A farm owner was fined nearly £10,000 for a breach of safety law after a young farmer suffered serious injuries in a fall.
Daniel Hoggard, 21, fell 4.5m through a roof at Low Hunsley Farm, in Cottingham, East Yorkshire, puncturing a lung and kidney and breaking four ribs.
He had been on the roof trying to repair a leak between two adjoining farm buildings when he tripped and smashed through one of six rooflights, landing on the concrete floor.
Mr Hoggard spent a week in hospital and was off work for six weeks following the incident on 19 July last year. He is still receiving physiotherapy nearly a year later.
Farm owner David Adamson pleaded guilty at Beverley Magistrates’ Court to failing to take the proper safeguards or protective controls in place to protect someone working at height.
He was fined £6,000, plus £3,893.90 costs incurred by the Health and Safety Executive (HSE), which brought the prosecution.
Magistrates heard Mr Adamson had hired Mr Hoggard to help out over the busy summer harvest period and to assist with building repairs and general farm work.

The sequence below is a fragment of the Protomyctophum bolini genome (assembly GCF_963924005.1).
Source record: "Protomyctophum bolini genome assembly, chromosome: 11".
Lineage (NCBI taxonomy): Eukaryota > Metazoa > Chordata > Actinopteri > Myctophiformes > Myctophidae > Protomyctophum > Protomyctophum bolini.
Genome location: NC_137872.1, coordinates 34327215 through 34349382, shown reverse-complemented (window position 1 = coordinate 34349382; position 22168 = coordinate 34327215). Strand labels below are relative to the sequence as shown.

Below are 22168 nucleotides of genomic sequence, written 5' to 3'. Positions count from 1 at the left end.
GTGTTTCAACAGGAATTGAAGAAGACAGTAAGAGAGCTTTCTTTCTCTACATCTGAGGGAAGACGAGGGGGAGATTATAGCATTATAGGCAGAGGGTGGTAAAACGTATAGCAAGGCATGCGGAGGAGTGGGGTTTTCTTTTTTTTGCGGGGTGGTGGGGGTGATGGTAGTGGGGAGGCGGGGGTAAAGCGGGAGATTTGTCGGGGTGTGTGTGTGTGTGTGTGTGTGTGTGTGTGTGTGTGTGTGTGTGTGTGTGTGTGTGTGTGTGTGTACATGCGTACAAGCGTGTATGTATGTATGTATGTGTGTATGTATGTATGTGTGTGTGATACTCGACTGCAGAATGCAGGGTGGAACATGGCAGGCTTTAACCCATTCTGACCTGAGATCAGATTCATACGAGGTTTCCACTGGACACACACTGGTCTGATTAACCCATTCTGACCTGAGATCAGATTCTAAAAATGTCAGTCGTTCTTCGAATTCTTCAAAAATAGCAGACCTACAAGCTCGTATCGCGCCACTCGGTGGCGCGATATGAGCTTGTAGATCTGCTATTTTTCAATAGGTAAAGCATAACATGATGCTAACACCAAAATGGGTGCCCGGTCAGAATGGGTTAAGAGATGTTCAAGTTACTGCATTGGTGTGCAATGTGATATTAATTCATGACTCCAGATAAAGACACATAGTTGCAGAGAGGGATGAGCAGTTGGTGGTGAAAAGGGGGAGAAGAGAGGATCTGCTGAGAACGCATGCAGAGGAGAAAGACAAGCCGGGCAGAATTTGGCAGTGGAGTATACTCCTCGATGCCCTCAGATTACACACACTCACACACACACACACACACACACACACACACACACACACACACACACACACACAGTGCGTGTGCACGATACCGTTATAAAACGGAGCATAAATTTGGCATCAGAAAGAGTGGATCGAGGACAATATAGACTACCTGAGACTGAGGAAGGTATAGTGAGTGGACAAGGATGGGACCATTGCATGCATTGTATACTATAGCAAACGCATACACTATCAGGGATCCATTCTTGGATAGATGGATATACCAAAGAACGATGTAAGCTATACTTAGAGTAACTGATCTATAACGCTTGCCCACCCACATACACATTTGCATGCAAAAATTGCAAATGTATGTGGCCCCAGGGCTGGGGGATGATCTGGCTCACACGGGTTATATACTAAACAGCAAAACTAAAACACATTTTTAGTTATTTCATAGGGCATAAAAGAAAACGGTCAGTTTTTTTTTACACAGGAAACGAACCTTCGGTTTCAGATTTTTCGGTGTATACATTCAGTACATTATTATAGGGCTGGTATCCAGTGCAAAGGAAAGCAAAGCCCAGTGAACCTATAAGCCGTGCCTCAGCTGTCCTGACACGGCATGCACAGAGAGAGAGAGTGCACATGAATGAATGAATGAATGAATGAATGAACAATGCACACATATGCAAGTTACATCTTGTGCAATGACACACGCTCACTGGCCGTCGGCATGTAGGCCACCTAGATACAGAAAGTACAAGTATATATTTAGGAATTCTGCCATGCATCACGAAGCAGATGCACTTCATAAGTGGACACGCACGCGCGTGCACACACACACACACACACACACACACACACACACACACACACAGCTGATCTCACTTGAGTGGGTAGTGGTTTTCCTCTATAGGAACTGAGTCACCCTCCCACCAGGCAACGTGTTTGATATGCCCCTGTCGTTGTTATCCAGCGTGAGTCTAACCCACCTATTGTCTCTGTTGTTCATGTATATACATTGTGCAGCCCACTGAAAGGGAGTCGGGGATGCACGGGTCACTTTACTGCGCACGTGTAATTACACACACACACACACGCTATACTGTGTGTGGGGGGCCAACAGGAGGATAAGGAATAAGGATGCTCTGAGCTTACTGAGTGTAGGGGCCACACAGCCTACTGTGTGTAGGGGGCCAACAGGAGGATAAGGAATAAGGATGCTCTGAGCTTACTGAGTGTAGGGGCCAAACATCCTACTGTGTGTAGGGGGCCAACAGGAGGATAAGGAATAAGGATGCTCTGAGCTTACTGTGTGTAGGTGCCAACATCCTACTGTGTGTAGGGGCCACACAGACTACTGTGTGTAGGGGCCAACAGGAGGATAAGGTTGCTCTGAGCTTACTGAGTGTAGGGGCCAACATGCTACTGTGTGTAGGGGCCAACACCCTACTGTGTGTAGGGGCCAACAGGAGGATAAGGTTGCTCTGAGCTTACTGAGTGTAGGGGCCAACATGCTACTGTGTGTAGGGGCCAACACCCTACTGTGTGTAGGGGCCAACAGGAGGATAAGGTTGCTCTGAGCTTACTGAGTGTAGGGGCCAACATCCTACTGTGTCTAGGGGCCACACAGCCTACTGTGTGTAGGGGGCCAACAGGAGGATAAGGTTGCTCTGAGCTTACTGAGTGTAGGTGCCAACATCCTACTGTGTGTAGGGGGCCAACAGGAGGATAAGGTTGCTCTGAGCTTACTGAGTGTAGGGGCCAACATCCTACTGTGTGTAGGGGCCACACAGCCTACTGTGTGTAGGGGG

Both men had together made one attempt over several hours to fix the leak on the roof, which sloped from 4.1m to nearly 5m and had six roof lights along its 27m length.
“Falls from height kill more workers than anything else and is one of the most common causes of death in agriculture, yet Mr Adamson did not put any safety measures in place to protect Daniel as he worked over four metres from the ground.”
After that failed, Mr Adamson asked Mr Hoggard to fit lead flashing where the leaks remained. But while he was doing this he tripped, lost his balance and plunged through the roof light on to the concrete below.
After the hearing, HSE Inspector Paul Eastell, who investigated the incident, said: “Daniel Boldan Hoggard is, frankly, lucky to be alive.
“Falls from height kill more workers than anything else and is one of the most common causes of death in agriculture, yet Mr Adamson did not put any safety measures in place to protect Daniel as he worked over four metres from the ground.
“Working at height, and even more so near fragile surfaces, is very high risk and yet HSE Inspectors continue to find dangerous practice and a disregard for common sense and inexpensive safety controls. In this case there should at least have been suitable platforms, guard rails and boarding over the roof lights.
“I’m pleased that Daniel has made a reasonable recovery from his injuries and I hope this case emphasises to the wider farming community the need to think carefully through the dangers involved in all work activities and then act to reduce those risks to their workers and themselves.”
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